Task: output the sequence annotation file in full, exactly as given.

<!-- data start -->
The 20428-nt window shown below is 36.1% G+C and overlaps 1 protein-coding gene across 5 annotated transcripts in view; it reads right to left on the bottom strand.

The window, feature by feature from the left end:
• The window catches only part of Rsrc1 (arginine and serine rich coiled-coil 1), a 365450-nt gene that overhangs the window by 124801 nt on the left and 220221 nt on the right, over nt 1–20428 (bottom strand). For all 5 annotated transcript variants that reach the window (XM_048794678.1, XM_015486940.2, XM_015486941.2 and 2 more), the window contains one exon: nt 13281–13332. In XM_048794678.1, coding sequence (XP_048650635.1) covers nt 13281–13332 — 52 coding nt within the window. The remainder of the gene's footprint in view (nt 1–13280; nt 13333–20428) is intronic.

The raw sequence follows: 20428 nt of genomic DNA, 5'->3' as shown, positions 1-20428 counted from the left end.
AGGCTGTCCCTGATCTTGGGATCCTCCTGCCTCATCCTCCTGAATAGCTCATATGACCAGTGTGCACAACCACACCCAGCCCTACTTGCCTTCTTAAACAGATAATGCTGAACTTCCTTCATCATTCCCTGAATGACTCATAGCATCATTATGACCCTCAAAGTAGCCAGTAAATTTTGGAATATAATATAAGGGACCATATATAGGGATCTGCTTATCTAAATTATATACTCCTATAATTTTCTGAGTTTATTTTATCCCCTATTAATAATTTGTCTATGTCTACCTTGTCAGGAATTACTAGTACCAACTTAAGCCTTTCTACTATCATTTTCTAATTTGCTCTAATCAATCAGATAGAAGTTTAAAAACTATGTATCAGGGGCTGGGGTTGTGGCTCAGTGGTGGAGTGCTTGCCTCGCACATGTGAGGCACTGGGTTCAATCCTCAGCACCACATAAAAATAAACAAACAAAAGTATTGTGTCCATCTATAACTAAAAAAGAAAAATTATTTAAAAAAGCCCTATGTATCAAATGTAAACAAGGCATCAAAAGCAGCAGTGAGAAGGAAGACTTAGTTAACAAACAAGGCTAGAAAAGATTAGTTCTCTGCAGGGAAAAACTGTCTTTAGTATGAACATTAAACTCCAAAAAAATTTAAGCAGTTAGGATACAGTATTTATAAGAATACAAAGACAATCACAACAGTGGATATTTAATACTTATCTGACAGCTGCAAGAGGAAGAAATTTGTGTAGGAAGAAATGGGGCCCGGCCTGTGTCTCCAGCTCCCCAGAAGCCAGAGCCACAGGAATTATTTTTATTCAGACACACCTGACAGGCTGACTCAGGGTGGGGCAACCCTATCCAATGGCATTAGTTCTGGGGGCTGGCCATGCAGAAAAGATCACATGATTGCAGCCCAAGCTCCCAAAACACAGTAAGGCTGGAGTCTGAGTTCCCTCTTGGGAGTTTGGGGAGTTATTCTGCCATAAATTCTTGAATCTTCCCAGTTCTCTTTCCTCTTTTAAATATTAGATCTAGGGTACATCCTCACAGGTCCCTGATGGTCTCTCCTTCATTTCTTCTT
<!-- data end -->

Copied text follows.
The 20428-nt window shown below is 36.1% G+C and overlaps 1 protein-coding gene across 5 annotated transcripts in view; it reads right to left on the bottom strand.

The window, feature by feature from the left end:
• The window catches only part of Rsrc1 (arginine and serine rich coiled-coil 1), a 365450-nt gene that overhangs the window by 124801 nt on the left and 220221 nt on the right, over nt 1–20428 (bottom strand). For all 5 annotated transcript variants that reach the window (XM_048794678.1, XM_015486940.2, XM_015486941.2 and 2 more), the window contains one exon: nt 13281–13332. In XM_048794678.1, coding sequence (XP_048650635.1) covers nt 13281–13332 — 52 coding nt within the window. The remainder of the gene's footprint in view (nt 1–13280; nt 13333–20428) is intronic.

The raw sequence follows: 20428 nt of genomic DNA, 5'->3' as shown, positions 1-20428 counted from the left end.
AGGCTGTCCCTGATCTTGGGATCCTCCTGCCTCATCCTCCTGAATAGCTCATATGACCAGTGTGCACAACCACACCCAGCCCTACTTGCCTTCTTAAACAGATAATGCTGAACTTCCTTCATCATTCCCTGAATGACTCATAGCATCATTATGACCCTCAAAGTAGCCAGTAAATTTTGGAATATAATATAAGGGACCATATATAGGGATCTGCTTATCTAAATTATATACTCCTATAATTTTCTGAGTTTATTTTATCCCCTATTAATAATTTGTCTATGTCTACCTTGTCAGGAATTACTAGTACCAACTTAAGCCTTTCTACTATCATTTTCTAATTTGCTCTAATCAATCAGATAGAAGTTTAAAAACTATGTATCAGGGGCTGGGGTTGTGGCTCAGTGGTGGAGTGCTTGCCTCGCACATGTGAGGCACTGGGTTCAATCCTCAGCACCACATAAAAATAAACAAACAAAAGTATTGTGTCCATCTATAACTAAAAAAGAAAAATTATTTAAAAAAGCCCTATGTATCAAATGTAAACAAGGCATCAAAAGCAGCAGTGAGAAGGAAGACTTAGTTAACAAACAAGGCTAGAAAAGATTAGTTCTCTGCAGGGAAAAACTGTCTTTAGTATGAACATTAAACTCCAAAAAAATTTAAGCAGTTAGGATACAGTATTTATAAGAATACAAAGACAATCACAACAGTGGATATTTAATACTTATCTGACAGCTGCAAGAGGAAGAAATTTGTGTAGGAAGAAATGGGGCCCGGCCTGTGTCTCCAGCTCCCCAGAAGCCAGAGCCACAGGAATTATTTTTATTCAGACACACCTGACAGGCTGACTCAGGGTGGGGCAACCCTATCCAATGGCATTAGTTCTGGGGGCTGGCCATGCAGAAAAGATCACATGATTGCAGCCCAAGCTCCCAAAACACAGTAAGGCTGGAGTCTGAGTTCCCTCTTGGGAGTTTGGGGAGTTATTCTGCCATAAATTCTTGAATCTTCCCAGTTCTCTTTCCTCTTTTAAATATTAGATCTAGGGTACATCCTCACAGGTCCCTGATGGTCTCTCCTTCATTTCTTCTT